Immediate vs. Delayed Loading?

Dr. Cal. asks:

I have just read: Immediate versus delayed functional loading of
implants in the posterior mandible – A 2-year prospective clinical
study of 12 consecutive cases (Romanos G., Nentwig G-H. Int. J. of
Periodontics and Restorative Dentistry; 2006:26:459-469

The bottom line here is that after 2-years in the posterior mandible, there was basically no difference between the dental implants which had a 3-month osseointegration followed by restoration versus immediate loading of the dental implants! In this study, 3 dental implants were placed in the posterior mandible and splinted together. Have any of you out there done this sort of immediate load and what were your results? Do you see a difference? Any thoughts on immediate vs delayed would be appreciated.

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5 thoughts on “Immediate vs. Delayed Loading?

  1. Would not base any thoughts from that study with such a small sample size. More and more information is coming out that immediate loading has about the same success rate as the traditional route. However, no great consensus on when immediate loading should take place ? For example, immediate load an implant that is stable at only 5 Ncm ? Load at 20Ncm of initial stability ? Temporary completely out of occlusion and all excursional interferences or load in light axial occlusion only? Osseointegration has similar properties to healing of fractures. Movement leads to non-union and fibrous unions. So unless I can be sure movement is eliminated or very minimal, I don’t immediately load.

  2. I have good success with immediate “load” in the anterior and selected esthetically demanding premolar sites. The protocol is if the implant has primary fixation of greater than 30-35Ncm then the implant can be immediately temporized. The temp is out of occlusion and no lateral or protrusive contact. The patient is on a modified soft diet until the osseointegration is complete (6 months in maxilla and grafted bone, 4 months in mandible). I personaly do not feel comfortable temporizing 1-3 posterior units because it is hard to control the load. Moreover, the implants tend to be in a straight line so there is no cross stabilization. Patients will inevitably bite on the temporary and the posterior mandible experiences greater force compared to anterior sites. If however there is cross arch stabilization with 6 implants for example, I feel comfortable loading the case because of the splinting effect and the even distribution of the masticatory forces. I think that this is a safe protocol and I realize that there is research that supports immediate loading even in the posterior mandible and maxilla.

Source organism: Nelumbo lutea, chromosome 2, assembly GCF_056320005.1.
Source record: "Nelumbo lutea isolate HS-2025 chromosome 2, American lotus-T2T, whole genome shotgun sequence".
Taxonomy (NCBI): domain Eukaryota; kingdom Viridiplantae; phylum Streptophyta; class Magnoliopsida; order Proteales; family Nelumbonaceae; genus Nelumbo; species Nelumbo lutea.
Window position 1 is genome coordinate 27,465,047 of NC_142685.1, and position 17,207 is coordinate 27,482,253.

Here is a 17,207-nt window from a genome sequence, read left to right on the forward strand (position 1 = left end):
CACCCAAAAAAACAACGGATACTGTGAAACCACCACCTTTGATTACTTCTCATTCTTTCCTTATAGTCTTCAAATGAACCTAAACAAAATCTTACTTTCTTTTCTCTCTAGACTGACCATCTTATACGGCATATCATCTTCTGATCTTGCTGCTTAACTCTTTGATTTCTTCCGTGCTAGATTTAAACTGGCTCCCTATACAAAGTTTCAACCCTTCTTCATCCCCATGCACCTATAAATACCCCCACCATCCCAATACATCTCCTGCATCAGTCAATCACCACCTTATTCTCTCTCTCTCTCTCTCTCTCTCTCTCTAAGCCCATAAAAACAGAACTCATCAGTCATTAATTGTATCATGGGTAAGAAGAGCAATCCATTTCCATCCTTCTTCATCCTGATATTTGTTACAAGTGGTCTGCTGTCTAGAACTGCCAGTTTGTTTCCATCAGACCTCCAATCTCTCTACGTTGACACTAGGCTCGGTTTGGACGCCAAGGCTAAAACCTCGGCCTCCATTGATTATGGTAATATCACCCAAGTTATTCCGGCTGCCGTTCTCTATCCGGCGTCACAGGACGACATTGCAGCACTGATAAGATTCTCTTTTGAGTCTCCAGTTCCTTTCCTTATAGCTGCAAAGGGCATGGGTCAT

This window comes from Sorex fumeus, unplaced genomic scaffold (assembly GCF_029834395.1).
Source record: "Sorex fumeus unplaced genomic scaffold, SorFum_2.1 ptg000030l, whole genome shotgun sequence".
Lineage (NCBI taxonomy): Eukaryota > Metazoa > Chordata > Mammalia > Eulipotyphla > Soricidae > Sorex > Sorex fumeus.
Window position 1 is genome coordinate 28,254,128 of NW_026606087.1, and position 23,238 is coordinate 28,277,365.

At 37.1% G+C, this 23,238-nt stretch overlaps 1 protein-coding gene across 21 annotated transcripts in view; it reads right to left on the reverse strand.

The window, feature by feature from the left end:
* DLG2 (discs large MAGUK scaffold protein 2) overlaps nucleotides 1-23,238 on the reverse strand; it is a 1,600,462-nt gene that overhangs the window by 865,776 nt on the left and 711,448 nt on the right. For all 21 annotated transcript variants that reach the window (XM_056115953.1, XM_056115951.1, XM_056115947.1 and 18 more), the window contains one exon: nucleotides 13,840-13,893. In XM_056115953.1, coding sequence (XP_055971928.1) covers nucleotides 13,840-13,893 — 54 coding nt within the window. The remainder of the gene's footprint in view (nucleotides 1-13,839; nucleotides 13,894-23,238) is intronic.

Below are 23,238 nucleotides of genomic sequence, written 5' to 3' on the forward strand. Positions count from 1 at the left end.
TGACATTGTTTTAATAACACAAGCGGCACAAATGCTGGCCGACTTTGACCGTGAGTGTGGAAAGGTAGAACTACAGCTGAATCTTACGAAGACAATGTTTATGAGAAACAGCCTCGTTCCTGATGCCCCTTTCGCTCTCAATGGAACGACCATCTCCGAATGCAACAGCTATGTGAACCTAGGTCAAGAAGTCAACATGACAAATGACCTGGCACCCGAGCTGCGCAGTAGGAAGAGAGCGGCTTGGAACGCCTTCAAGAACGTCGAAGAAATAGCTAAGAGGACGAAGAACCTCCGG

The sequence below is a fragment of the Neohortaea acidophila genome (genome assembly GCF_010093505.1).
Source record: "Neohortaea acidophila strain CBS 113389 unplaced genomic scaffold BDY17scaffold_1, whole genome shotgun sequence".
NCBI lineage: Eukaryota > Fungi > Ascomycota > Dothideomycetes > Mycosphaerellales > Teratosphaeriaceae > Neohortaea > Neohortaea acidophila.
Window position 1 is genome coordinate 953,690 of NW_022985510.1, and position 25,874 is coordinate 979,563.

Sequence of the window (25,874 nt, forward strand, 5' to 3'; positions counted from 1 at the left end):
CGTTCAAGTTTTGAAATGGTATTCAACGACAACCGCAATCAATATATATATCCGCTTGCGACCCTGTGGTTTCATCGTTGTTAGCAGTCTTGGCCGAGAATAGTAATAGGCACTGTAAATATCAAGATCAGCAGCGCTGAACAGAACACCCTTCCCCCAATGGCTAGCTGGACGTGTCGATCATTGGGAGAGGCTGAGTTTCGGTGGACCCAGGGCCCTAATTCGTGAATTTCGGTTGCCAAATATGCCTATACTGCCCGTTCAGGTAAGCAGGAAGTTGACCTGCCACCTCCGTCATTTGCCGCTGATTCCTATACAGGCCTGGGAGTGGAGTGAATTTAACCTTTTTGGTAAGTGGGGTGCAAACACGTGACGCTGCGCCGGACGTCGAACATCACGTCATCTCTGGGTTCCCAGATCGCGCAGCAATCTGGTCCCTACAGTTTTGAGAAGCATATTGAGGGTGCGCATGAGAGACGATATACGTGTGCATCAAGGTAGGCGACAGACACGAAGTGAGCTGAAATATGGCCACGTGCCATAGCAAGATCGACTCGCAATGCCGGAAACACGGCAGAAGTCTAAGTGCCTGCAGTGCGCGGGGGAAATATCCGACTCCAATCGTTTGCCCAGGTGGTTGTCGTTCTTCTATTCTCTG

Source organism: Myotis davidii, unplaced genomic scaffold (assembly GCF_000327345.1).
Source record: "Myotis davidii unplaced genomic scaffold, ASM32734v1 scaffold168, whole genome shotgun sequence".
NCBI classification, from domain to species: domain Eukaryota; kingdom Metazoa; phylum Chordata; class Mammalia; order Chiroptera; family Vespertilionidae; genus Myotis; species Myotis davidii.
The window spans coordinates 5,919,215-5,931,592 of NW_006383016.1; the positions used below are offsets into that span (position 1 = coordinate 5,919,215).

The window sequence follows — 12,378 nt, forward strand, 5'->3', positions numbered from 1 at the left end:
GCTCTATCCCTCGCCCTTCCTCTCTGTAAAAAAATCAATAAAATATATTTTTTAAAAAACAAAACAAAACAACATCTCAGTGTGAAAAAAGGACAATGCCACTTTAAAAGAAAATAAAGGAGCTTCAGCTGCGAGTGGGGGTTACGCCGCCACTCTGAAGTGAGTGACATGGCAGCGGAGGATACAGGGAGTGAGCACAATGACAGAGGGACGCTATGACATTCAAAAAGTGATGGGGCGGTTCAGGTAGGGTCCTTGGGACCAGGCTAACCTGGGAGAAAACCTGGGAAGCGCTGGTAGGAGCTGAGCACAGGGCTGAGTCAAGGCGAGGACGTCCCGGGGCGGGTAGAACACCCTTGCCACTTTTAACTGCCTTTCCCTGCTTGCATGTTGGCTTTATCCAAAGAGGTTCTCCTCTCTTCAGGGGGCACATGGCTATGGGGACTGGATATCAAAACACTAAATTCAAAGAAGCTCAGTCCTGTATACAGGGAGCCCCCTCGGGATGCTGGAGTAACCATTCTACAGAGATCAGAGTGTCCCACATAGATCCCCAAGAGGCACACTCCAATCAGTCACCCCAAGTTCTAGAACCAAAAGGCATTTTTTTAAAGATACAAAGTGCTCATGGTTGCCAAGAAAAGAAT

3. Somborac published a paper in the October 2002 issue of ORAL HEALTH titled “Implants For Overdenture Retention; Immediate Insertion Treatment Compared to Delayed Insertion Treatment”. 62 patients were treated for overdenture retention with a total of 186 implants and followed from March of 1996 to March of 2002. The survival experiences of the two groups were compared with the Kaplan-Maier method. The survival of the implants in the Delayed Group was 94.8% versus a 98.9% survival of the Immediate Group. (Chi-square = 1.2; p = 0.27).

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